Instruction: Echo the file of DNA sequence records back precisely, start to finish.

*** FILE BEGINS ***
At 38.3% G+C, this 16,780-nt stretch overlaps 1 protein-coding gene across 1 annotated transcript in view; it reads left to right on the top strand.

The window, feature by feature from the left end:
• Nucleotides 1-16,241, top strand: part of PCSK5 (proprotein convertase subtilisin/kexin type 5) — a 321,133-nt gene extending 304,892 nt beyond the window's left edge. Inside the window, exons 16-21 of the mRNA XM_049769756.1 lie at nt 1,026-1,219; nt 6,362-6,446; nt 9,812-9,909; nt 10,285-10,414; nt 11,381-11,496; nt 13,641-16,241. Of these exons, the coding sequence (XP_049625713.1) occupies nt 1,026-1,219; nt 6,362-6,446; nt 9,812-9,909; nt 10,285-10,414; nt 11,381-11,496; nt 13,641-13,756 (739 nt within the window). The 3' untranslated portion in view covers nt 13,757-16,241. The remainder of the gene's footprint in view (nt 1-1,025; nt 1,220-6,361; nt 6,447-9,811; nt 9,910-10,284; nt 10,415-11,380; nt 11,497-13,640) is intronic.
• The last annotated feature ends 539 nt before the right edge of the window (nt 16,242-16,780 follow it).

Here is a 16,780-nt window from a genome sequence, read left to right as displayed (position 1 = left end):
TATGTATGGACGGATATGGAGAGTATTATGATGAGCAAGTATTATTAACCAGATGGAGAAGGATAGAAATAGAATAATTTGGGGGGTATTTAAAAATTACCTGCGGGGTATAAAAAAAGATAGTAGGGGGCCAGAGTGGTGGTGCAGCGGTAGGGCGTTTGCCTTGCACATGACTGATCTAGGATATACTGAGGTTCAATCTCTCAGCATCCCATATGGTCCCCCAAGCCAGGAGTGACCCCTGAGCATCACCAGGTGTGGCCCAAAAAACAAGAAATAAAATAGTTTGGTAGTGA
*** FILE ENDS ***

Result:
At 38.3% G+C, this 16,780-nt stretch overlaps 1 protein-coding gene across 1 annotated transcript in view; it reads left to right on the top strand.

The window, feature by feature from the left end:
• Nucleotides 1-16,241, top strand: part of PCSK5 (proprotein convertase subtilisin/kexin type 5) — a 321,133-nt gene extending 304,892 nt beyond the window's left edge. Inside the window, exons 16-21 of the mRNA XM_049769756.1 lie at nt 1,026-1,219; nt 6,362-6,446; nt 9,812-9,909; nt 10,285-10,414; nt 11,381-11,496; nt 13,641-16,241. Of these exons, the coding sequence (XP_049625713.1) occupies nt 1,026-1,219; nt 6,362-6,446; nt 9,812-9,909; nt 10,285-10,414; nt 11,381-11,496; nt 13,641-13,756 (739 nt within the window). The 3' untranslated portion in view covers nt 13,757-16,241. The remainder of the gene's footprint in view (nt 1-1,025; nt 1,220-6,361; nt 6,447-9,811; nt 9,910-10,284; nt 10,415-11,380; nt 11,497-13,640) is intronic.
• The last annotated feature ends 539 nt before the right edge of the window (nt 16,242-16,780 follow it).

Here is a 16,780-nt window from a genome sequence, read left to right as displayed (position 1 = left end):
TATGTATGGACGGATATGGAGAGTATTATGATGAGCAAGTATTATTAACCAGATGGAGAAGGATAGAAATAGAATAATTTGGGGGGTATTTAAAAATTACCTGCGGGGTATAAAAAAAGATAGTAGGGGGCCAGAGTGGTGGTGCAGCGGTAGGGCGTTTGCCTTGCACATGACTGATCTAGGATATACTGAGGTTCAATCTCTCAGCATCCCATATGGTCCCCCAAGCCAGGAGTGACCCCTGAGCATCACCAGGTGTGGCCCAAAAAACAAGAAATAAAATAGTTTGGTAGTGA